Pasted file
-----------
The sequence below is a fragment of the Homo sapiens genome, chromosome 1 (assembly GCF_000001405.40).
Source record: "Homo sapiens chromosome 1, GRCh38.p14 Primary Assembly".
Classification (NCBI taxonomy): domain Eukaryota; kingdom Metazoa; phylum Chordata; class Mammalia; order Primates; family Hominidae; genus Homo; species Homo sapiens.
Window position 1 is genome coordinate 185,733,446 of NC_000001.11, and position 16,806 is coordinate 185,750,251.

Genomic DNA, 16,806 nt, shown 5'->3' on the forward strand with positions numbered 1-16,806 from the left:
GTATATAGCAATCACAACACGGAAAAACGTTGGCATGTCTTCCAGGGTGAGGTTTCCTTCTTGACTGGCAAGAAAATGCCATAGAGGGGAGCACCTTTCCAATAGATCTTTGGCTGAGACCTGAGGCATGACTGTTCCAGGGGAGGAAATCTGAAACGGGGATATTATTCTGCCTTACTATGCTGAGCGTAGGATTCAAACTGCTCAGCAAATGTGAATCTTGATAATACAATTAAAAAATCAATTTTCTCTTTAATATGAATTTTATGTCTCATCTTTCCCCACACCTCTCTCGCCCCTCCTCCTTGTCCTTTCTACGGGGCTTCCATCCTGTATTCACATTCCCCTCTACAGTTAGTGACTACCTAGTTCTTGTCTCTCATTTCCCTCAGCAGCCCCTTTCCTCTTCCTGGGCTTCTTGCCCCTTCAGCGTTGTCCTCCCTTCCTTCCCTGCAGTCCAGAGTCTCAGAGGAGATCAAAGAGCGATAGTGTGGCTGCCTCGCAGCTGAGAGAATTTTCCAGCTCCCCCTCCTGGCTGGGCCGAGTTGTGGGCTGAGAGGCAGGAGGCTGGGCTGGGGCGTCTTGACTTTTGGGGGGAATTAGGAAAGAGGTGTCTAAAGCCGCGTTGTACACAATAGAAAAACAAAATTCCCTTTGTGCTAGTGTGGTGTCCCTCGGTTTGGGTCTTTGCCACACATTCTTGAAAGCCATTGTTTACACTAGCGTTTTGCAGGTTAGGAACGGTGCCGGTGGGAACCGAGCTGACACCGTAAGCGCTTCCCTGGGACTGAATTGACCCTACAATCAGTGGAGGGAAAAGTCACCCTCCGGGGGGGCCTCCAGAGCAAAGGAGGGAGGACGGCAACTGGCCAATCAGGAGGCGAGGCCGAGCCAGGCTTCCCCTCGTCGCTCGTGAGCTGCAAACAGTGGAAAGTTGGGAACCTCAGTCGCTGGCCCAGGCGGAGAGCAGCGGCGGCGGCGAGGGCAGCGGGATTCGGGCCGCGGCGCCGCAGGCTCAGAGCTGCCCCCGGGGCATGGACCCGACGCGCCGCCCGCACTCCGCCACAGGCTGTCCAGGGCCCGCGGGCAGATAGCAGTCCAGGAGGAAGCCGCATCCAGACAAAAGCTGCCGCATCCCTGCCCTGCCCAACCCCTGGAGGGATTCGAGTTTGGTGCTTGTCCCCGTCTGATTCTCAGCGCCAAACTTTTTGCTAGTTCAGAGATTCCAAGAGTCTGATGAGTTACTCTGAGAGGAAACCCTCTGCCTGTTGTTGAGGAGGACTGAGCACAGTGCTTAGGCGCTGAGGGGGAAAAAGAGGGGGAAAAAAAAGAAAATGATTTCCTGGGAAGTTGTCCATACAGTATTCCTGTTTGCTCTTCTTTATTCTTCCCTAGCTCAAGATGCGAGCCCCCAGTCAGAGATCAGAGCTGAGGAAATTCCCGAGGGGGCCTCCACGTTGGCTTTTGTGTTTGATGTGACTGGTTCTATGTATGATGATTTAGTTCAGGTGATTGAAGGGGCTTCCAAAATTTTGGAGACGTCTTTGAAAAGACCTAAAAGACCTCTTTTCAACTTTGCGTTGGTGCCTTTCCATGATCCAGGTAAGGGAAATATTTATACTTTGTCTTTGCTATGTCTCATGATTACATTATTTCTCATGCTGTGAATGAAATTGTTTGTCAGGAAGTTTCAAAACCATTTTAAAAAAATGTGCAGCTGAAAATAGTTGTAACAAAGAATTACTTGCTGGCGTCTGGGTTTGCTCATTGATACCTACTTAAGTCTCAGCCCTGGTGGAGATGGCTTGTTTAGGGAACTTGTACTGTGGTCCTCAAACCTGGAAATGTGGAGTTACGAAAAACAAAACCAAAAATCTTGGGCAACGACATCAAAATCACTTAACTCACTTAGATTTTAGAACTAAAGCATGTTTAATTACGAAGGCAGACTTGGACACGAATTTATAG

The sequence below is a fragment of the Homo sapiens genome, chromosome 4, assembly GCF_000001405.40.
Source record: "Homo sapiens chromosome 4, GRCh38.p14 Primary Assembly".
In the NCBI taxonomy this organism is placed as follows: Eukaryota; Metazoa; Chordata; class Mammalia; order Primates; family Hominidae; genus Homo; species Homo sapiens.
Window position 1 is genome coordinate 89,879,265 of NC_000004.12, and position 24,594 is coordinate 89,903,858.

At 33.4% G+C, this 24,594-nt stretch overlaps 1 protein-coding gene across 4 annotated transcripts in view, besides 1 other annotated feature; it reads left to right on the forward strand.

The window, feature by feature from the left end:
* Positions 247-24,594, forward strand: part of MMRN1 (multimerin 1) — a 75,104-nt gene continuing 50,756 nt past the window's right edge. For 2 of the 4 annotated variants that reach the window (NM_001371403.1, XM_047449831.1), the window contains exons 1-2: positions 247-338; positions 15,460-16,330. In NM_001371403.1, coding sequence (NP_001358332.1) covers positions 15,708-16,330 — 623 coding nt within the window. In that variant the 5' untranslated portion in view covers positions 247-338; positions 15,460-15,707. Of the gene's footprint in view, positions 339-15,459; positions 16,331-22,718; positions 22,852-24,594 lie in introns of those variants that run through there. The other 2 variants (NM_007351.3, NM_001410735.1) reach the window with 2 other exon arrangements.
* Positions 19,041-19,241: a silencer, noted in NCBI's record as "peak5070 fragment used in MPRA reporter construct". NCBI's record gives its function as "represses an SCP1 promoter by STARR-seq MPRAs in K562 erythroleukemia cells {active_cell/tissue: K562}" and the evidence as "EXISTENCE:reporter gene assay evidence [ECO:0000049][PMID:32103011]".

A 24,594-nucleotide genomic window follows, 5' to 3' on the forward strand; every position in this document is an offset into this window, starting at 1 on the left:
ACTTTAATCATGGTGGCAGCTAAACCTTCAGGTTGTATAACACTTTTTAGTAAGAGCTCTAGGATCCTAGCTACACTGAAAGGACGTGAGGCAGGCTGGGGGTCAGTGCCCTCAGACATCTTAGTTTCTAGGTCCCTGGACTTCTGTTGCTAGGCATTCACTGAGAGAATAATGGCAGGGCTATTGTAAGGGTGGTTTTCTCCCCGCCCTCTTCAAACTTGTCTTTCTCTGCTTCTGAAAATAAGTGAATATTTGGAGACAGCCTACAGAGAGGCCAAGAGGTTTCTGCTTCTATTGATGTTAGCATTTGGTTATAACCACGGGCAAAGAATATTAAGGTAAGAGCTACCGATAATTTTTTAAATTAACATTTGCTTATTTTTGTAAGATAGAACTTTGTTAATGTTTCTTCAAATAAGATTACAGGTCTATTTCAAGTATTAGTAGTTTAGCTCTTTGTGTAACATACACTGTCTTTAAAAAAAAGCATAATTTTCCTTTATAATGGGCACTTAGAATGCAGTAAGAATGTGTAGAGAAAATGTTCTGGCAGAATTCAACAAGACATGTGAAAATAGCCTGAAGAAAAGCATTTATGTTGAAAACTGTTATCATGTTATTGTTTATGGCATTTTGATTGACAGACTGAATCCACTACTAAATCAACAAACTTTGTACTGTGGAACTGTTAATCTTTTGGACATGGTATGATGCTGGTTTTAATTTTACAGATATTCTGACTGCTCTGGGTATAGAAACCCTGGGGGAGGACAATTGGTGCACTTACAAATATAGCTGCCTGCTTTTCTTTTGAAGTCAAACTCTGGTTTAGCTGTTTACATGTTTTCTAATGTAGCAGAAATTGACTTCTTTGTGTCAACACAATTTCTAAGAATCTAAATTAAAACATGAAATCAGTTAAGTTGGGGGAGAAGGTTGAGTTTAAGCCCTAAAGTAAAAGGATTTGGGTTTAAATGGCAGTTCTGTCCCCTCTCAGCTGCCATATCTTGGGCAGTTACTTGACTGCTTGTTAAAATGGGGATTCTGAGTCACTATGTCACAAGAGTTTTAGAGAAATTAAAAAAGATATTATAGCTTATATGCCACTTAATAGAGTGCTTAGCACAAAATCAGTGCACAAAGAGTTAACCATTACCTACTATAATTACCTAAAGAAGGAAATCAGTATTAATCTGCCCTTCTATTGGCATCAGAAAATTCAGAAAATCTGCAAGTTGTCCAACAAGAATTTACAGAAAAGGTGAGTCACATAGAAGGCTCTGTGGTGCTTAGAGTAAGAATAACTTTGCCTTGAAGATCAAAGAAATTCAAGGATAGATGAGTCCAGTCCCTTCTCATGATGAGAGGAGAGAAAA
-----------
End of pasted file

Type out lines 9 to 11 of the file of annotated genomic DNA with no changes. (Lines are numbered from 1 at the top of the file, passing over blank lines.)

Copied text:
In the NCBI taxonomy this organism is placed as follows: Eukaryota; Metazoa; Chordata; class Mammalia; order Primates; family Hominidae; genus Homo; species Homo sapiens.
Window position 1 is genome coordinate 89,879,265 of NC_000004.12, and position 24,594 is coordinate 89,903,858.

At 33.4% G+C, this 24,594-nt stretch overlaps 1 protein-coding gene across 4 annotated transcripts in view, besides 1 other annotated feature; it reads left to right on the forward strand.